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Pregnancy : When to See your Doctor, What to Ask your Doctor, Natural Therapies and Remedies

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When to See your Doctor

If pregnancy symptoms fail to ease, or if they become debilitating, it is important to get them checked out. As a precaution, always see your doctor if you experience any of the following:

  • A negative pregnancy test that follows a positive one—this could indicate hormone problems or ectopic pregnancy

  • Anxiety or confusion, perhaps with a racing heart or rapid breathing

  • Heavy bleeding or passing clots of pink, grey, or red material

  • Painful cramping, particularly if accompanied by bleeding

  • Any illness that lasts longer than 48 hours, such as vomiting, diarrhea, and even colds or flu

  • A high temperature

  • Extreme headaches

  • The baby stops moving

  • Sudden swelling of your face or hands

  • Vision problems

  • A sudden loss of pregnancy symptoms, such as morning sickness

  • Severe abdominal pain and tenderness

  • Pain during urination

  • Difficulty breathing or chest pain

  • Extremely itchy skin that won’t respond to soothing creams

When to act

As your pregnancy progresses, you will become more attuned to your body and more familiar with the aches, pains, and other discomforts. However, if you experience sudden, extreme symptoms of any nature, call your doctor.

What to Ask your Doctor

Many women feel embarrassed about bombarding their doctors with questions, but rest assured that they will always be happy to answer even the most obvious queries, and to take the time to reassure you. Here are some ideas to help you get to the bottom of things.

  • Is everything going OK with my pregnancy?

  • What can I do to help my baby grow healthily and stay well myself?

  • Are my symptoms normal?

  • What types of medications are safe during pregnancy?

  • I’ve had some spotting—will my baby be OK?

  • What do the results of my tests and screening mean?

  • Is it safe to have a massage during pregnancy?

  • Is it OK to dye my hair during pregnancy?

  • Which prenatal classes would you recommend?

  • How can I monitor my baby’s heartbeat?

  • Where can I have my baby?

  • Can I have a home birth or water birth?

  • What can I do to get labor going?

  • How can I tell the difference between real contractions and Braxton Hicks?

  • Who should I call when I go into labor?

  • What happens if my doctor isn’t available when I go into labor?

  • How long should I stay at home before I go to the hospital?

  • Will I have the same nurses for my entire labor?

  • Can I say “no” to interventions during labor, and if so, which ones?

  • Can I have an elective cesarean section?

  • Where can I find a lactation consultant?


Natural Therapies and Remedies

Many women are understandably reluctant to take conventional medication during pregnancy. There are some alternative and complementary therapies and remedies that are safe during pregnancy, but talk to your doctor before starting something new. Always make sure the practitioner knows you are pregnant.

The best natural therapies

  • Reflexology: applies pressure to reflexes on hands or feet to encourage relaxation, increase circulation, and stimulate healing; it can help with pain relief during labor, and a host of pregnancy-related symptoms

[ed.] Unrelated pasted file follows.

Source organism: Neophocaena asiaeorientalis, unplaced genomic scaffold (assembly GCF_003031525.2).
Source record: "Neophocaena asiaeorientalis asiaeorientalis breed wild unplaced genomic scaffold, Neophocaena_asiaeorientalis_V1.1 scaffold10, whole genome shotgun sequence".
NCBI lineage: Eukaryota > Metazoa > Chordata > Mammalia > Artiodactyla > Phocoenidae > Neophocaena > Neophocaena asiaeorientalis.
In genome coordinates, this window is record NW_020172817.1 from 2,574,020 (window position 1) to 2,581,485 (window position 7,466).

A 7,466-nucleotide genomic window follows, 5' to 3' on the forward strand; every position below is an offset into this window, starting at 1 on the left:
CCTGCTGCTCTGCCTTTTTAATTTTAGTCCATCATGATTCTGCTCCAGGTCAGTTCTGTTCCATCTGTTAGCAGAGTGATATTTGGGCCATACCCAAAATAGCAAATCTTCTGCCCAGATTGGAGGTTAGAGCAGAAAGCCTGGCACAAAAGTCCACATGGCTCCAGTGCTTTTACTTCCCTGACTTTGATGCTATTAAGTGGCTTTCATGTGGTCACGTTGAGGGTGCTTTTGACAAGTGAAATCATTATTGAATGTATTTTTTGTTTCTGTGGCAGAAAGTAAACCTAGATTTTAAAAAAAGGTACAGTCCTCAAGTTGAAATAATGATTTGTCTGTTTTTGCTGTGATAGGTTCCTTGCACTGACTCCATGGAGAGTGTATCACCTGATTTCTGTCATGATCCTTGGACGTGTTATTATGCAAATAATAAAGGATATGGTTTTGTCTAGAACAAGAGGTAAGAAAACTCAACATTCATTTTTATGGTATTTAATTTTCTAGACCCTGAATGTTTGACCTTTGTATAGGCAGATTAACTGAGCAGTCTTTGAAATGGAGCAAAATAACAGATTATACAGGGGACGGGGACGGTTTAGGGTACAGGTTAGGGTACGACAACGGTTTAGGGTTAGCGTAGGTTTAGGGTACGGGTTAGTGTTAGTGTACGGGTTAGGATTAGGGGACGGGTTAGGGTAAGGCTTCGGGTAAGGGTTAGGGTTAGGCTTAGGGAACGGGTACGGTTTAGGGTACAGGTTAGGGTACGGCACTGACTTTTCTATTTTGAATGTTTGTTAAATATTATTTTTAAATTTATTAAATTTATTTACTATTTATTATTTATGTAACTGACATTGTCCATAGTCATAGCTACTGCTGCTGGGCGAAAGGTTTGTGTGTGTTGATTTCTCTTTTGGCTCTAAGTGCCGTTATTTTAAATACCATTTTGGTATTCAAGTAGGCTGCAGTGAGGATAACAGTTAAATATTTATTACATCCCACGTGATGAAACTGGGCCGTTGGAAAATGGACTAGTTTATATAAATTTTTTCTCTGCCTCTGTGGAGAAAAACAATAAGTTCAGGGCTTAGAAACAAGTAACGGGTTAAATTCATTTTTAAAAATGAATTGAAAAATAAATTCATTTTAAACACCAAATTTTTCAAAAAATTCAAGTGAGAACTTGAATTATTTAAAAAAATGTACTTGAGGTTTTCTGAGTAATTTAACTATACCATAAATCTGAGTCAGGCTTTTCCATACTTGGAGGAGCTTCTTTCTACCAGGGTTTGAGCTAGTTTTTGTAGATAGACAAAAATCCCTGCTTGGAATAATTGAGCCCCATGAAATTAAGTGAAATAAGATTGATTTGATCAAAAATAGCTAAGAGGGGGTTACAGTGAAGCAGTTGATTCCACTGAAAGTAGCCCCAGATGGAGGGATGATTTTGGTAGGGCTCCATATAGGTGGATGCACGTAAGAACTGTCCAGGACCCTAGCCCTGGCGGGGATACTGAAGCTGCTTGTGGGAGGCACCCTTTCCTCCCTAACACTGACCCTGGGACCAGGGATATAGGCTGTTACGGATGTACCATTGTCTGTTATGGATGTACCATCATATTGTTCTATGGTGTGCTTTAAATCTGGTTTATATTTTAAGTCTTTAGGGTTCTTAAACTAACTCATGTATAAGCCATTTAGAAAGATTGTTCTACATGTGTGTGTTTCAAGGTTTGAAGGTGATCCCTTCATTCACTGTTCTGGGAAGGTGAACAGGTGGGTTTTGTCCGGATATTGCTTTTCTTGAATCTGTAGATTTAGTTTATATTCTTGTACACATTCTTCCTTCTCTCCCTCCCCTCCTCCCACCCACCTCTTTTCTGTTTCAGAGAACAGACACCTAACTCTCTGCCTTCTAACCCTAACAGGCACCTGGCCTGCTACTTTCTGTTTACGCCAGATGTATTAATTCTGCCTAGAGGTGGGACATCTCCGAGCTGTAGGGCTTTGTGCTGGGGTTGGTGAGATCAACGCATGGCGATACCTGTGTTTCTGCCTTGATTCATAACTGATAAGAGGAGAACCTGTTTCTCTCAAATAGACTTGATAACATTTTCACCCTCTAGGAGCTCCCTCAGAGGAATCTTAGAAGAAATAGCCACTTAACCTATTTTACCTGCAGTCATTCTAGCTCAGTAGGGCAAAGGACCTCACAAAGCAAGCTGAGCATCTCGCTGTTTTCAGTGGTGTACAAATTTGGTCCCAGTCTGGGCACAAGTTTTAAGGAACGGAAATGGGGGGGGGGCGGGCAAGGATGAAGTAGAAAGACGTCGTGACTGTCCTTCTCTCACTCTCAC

• Acupuncture: uses small, thin needles to balance energy in the body, which runs through pathways known as meridians; plenty of research shows that it is effective in a wide range of pregnancy symptoms, can help with the pain of childbirth, and can even help turn a breech baby; regular treatment encourages overall good health and wellbeing—for both you and your baby

  • Flower essences: diluted extracts of various flowers and plants are used to balance negative emotions that can be the cause of illness; excellent for tension, shock, anxiety, fear, depression, exhaustion, and even coping with change

  • Chiropractic: hands-on manipulative therapies that can ease any symptoms with a structural root, such as back pain, headaches, circulation problems, and even heartburn

  • Massage: the perfect therapy for pregnancy—it encourages healthy circulation and the removal of waste products, relaxes and restores, helps to disperse edema, and eases tension

  • Aromatherapy: uses essential oils to balance your body and mind; it can help ease a number of pregnancy symptoms. Many experts frown on aromatherapy during pregnancy; the effects of most plant oils on pregnant women is unknown, and some may be hazardous during pregnancy

  • Homeopathy: uses heavily diluted substances that work on your body’s energy field to encourage healing on all levels. Speak with your doctor before using any homeopathic products; homeopathy has been the subject of scientific controversy. If your doctor gives you the go-ahead, visit a certified homeopath to see if he can provide treatment

The best natural remedies

  • Raspberry leaf tea is believed by some to shorten labor—it has been associated with increased uterine contractions, but very little research has been done on pregnant women using raspberry-leaf products, so unless your doctor says it’s OK, it’s best to avoid these until your pregnancy is full-term

  • Witch hazel and/or lemon juice can be applied neat to hemorrhoids (piles), to reduce swelling and bleeding; sitz baths in hot water two to three times a day can also be soothing

  • Massage your big toe firmly to ease headaches—this is a useful DIY reflexology trick

Complementary caution

Complementary therapies can be extremely useful during pregnancy, but only at the hands of a registered, experienced practitioner. “Natural” doesn’t always mean “safe,” so make sure you know what you are taking and why.

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